Things were looking up. The third chest tube was pulled, leaving only one and its reservoir. Another attempt had been made to lose the catheter but I was still sporting my 3rd until mid day on Day 5. I managed to eliminate some solid waste and was back on solid food (which was very good by the way). I was able to sit up and get to my chair by myself and was able to walk by myself with assistance in getting my two reservoirs hung on the walker. I was able to get out of my chair to brush my teeth, shave, wash up and go to the bathroom on my own. I think I went for 8 walks on Day 5 and that evening. My breathing had improved and I was still getting various breathing treatments every 6 hours night and day. I didn't have to cough as much which lessened the number of those painful moments and when I did cough, there was not much gunk to cough up.
Getting better. They pulled the final chest tube and I could go for walks without anything attached to me. I worked with the physical therapist and switched to a cane for walking instead of the walker. I walked as much as I could that day, increasing the distance with each walk. I could get out of bed easily on my own but still needed occasional help getting back in. I tried to spend as little time as possible in bed. My wife brought me a laptop computer and I was able to catch up on communications with friends around the country and back home. It was pretty neat to be able to do a video chats from my room. it was time to start thinking about going home.
We met with a diabetes specialist. Starting with the morning of surgery, my regular diabetes pills (3 different drugs) were discontinued in favor of using insulin. It's not that the pills didn't work, they felt it best to give my liver and kidneys a break for 5 or 6 weeks. They gave me insulin while I was in the hospital and I was to continue using it until Dr Jones, my family physician, felt that it was OK to go back to the pills. So starting that day, I had to increase my blood sugar testing to before each meal and just before bed time. There are two different types of insulin that I have to inject. The number of units that I take is dependent on what my blood sugar is as compared to a reference chart that has doses for various ranges of blood sugar.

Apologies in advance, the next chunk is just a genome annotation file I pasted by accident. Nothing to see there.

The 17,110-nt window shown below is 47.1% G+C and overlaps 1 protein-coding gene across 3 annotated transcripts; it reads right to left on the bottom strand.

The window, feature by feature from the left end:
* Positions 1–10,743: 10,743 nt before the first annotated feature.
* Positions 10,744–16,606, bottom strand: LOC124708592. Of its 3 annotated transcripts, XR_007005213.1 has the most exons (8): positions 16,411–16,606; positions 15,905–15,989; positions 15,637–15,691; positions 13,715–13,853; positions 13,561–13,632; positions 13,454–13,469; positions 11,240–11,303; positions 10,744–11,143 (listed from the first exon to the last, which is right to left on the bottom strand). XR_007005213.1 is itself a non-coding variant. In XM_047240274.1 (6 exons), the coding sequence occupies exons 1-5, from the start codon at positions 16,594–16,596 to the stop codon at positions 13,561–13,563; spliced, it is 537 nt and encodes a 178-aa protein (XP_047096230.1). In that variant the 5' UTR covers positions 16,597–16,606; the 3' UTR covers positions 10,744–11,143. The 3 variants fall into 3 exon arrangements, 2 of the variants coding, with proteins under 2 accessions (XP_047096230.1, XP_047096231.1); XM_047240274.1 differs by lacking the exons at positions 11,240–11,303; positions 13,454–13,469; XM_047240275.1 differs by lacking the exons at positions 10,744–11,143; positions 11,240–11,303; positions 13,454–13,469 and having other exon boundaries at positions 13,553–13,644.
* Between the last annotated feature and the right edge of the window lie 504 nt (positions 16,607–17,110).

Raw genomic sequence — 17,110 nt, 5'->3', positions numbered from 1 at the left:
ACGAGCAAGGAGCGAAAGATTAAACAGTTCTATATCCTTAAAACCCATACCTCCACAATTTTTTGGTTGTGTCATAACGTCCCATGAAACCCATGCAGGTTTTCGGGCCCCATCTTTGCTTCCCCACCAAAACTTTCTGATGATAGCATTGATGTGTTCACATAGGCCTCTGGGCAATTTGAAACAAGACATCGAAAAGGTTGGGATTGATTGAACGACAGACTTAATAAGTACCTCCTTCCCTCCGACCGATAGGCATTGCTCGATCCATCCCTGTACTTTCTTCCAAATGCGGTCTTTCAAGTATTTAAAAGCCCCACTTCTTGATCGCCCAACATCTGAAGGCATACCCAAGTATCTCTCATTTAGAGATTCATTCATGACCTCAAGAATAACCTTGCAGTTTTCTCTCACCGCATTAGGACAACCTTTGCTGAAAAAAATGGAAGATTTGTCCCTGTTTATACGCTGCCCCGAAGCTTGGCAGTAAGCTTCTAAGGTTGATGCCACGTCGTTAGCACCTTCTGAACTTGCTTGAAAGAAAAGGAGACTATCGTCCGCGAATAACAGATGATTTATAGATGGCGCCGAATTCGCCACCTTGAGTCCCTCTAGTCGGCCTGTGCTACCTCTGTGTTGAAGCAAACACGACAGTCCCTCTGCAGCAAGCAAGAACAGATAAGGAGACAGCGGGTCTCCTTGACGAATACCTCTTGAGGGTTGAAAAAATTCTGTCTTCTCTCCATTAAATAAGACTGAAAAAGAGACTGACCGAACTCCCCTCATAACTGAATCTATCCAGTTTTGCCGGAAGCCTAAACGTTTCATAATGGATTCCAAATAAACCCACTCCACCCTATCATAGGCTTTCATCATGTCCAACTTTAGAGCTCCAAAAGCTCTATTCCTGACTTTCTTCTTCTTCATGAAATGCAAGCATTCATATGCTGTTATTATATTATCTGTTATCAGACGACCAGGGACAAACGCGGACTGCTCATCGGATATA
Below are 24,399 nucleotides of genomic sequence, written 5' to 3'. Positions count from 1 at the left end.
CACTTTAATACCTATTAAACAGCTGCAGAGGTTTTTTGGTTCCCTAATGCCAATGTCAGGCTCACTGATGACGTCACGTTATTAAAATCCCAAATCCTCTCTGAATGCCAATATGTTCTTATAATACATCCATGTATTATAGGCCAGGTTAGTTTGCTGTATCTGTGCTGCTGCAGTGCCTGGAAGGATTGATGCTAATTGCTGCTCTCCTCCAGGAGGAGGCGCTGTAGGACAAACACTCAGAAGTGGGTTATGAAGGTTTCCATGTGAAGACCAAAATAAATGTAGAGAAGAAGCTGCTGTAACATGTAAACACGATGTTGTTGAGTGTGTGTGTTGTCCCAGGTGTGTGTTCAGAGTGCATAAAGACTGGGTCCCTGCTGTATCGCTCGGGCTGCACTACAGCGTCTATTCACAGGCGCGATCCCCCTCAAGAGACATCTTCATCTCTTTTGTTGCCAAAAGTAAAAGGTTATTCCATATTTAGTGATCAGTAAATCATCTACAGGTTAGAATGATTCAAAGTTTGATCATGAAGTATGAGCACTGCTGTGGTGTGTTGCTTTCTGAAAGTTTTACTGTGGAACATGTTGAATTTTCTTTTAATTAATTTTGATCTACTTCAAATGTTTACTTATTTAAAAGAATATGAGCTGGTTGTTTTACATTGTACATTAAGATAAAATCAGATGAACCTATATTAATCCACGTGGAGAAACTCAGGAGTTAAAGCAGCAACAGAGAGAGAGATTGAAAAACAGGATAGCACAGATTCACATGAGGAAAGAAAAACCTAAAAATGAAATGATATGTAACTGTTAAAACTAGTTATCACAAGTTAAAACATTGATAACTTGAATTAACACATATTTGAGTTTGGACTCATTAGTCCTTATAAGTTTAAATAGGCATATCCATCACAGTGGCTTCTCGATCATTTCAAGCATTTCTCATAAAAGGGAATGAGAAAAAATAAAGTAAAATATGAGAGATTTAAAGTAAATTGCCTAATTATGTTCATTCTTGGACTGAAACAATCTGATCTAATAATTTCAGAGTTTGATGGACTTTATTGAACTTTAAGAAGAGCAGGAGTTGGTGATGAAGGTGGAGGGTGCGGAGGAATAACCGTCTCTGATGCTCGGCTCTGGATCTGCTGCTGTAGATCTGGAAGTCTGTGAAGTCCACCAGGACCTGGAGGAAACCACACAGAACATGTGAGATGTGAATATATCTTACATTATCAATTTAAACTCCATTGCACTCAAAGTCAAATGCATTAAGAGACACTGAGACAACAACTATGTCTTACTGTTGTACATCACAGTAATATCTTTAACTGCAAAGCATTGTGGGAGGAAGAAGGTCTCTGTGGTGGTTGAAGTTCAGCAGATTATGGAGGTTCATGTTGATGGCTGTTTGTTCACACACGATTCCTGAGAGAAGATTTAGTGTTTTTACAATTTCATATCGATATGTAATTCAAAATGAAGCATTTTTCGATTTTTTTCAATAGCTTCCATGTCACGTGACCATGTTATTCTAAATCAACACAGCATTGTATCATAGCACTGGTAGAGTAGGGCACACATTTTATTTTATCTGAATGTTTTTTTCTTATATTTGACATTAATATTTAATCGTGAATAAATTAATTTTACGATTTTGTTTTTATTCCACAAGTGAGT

After having a final chest xray, getting the final go ahead from Dr Merrick, and a final breathing treatment, they "kicked me to the curb" (my wife the nurse calls being discarged that) and we were on the road headed home by 12:30. Since I'm not supposed to drive for at least a month, my wife was at the wheel. A precaution that was emphatically recommended by UCSF was that I should sit in the back seat with a pillow on my chest. It would not be good to get hammered by a deployed air bag and our front passenger side air bag can't be disabled. We removed the front seat head rest so I could see what was happening ahead. It was a beautiful day and traffic was light. We arrived home at 7:30 PM making stops only for lunch and hourly stretch breaks. 7 hours on the road was a bit much but I'm glad we did it all in one shot and could be back home where I was all set up to be as comfortable as possible. I did my bedtime blood test/insulin routine and was out cold in my recliner by 8 PM.
And so my new life began.